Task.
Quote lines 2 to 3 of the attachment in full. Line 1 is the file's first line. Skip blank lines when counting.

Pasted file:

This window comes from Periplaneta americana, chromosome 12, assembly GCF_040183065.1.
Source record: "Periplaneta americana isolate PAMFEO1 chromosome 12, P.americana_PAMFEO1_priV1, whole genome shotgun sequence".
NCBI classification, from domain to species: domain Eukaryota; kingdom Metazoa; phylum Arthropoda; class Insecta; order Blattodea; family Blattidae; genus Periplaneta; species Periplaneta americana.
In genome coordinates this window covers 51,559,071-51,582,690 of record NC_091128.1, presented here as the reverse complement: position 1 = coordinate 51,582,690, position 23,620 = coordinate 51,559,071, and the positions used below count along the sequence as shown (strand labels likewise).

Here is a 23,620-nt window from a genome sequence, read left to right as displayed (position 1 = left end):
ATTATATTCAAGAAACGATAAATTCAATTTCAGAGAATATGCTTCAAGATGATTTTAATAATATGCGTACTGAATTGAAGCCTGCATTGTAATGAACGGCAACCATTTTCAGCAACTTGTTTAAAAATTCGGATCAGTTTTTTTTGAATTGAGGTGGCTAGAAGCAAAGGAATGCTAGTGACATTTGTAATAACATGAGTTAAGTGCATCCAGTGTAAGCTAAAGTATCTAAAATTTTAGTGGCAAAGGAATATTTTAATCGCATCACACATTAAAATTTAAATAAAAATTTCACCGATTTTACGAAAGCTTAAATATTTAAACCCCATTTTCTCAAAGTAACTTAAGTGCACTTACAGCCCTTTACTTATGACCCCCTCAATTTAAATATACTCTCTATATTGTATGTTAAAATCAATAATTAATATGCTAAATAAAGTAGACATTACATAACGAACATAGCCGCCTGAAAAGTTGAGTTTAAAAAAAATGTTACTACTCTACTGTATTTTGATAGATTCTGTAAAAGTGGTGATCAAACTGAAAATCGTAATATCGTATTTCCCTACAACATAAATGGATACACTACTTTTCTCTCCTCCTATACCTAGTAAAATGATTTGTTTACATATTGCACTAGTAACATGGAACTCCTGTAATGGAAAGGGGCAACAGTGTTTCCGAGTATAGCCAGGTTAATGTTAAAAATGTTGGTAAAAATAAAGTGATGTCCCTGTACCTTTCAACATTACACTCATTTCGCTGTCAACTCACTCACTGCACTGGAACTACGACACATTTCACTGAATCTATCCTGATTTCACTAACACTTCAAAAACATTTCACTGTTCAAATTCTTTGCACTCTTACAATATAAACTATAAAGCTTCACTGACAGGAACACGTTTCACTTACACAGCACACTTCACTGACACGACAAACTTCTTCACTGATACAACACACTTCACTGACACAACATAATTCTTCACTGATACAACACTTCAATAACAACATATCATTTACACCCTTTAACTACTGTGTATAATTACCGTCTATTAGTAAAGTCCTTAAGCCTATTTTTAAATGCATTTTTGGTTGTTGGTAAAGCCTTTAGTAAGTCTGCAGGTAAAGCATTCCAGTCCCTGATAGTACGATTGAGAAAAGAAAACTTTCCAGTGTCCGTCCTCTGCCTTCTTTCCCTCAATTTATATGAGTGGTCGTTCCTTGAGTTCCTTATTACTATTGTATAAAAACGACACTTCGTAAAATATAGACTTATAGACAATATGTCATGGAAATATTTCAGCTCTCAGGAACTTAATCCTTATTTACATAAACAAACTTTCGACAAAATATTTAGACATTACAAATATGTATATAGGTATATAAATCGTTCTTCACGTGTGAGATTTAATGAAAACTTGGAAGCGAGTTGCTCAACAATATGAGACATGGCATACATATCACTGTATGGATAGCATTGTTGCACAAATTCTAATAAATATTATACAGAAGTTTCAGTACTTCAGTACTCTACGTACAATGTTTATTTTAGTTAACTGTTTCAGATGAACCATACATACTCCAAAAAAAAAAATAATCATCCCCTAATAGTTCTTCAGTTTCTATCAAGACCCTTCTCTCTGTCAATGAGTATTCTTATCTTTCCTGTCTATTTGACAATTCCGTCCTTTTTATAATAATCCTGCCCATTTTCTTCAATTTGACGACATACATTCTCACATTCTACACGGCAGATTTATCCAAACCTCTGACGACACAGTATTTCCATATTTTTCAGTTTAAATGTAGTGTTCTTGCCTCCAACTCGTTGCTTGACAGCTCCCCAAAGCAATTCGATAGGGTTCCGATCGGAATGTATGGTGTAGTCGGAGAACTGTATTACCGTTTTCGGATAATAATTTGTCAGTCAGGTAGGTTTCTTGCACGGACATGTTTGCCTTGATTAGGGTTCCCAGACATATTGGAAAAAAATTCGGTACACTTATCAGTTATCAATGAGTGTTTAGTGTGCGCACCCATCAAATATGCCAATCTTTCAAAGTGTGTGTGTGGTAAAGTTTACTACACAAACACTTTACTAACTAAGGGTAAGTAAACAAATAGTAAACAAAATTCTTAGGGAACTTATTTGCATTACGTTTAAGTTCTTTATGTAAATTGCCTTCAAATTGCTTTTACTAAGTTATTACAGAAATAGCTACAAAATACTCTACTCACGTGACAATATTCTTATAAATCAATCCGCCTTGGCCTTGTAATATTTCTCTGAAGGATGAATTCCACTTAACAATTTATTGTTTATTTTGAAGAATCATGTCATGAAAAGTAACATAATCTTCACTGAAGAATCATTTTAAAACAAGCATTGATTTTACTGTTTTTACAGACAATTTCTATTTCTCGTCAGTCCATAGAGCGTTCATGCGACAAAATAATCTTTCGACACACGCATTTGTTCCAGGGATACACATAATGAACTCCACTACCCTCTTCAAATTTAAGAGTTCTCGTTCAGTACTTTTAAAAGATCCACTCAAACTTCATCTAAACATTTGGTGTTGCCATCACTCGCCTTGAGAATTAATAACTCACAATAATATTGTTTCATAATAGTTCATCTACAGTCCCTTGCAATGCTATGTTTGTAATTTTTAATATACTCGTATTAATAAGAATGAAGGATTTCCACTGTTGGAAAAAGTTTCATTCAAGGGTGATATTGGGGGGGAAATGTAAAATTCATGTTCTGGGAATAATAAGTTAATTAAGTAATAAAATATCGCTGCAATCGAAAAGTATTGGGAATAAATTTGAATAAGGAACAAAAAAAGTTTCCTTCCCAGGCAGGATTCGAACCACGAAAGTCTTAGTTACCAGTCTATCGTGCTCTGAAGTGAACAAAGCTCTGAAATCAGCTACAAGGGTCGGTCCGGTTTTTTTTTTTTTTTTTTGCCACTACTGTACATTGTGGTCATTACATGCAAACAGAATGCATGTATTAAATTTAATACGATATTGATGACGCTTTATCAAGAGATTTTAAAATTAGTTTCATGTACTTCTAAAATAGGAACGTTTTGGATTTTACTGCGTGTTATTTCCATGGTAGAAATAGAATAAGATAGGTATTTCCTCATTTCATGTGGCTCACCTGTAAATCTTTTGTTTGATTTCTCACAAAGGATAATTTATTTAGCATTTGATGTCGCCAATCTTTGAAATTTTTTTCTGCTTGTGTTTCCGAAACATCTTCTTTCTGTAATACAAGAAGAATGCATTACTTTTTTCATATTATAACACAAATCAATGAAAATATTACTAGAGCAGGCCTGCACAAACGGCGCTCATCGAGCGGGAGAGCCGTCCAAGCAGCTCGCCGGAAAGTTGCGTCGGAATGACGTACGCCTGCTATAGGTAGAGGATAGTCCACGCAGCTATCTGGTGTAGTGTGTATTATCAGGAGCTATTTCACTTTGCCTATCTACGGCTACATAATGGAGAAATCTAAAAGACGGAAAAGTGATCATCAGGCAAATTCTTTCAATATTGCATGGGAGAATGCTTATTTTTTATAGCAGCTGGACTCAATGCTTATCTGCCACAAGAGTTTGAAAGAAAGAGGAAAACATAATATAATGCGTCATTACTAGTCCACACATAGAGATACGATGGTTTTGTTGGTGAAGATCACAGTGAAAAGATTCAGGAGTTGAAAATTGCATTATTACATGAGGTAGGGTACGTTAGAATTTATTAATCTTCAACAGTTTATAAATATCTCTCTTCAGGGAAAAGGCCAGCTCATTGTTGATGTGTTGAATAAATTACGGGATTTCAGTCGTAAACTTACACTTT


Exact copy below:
Source record: "Periplaneta americana isolate PAMFEO1 chromosome 12, P.americana_PAMFEO1_priV1, whole genome shotgun sequence".
NCBI classification, from domain to species: domain Eukaryota; kingdom Metazoa; phylum Arthropoda; class Insecta; order Blattodea; family Blattidae; genus Periplaneta; species Periplaneta americana.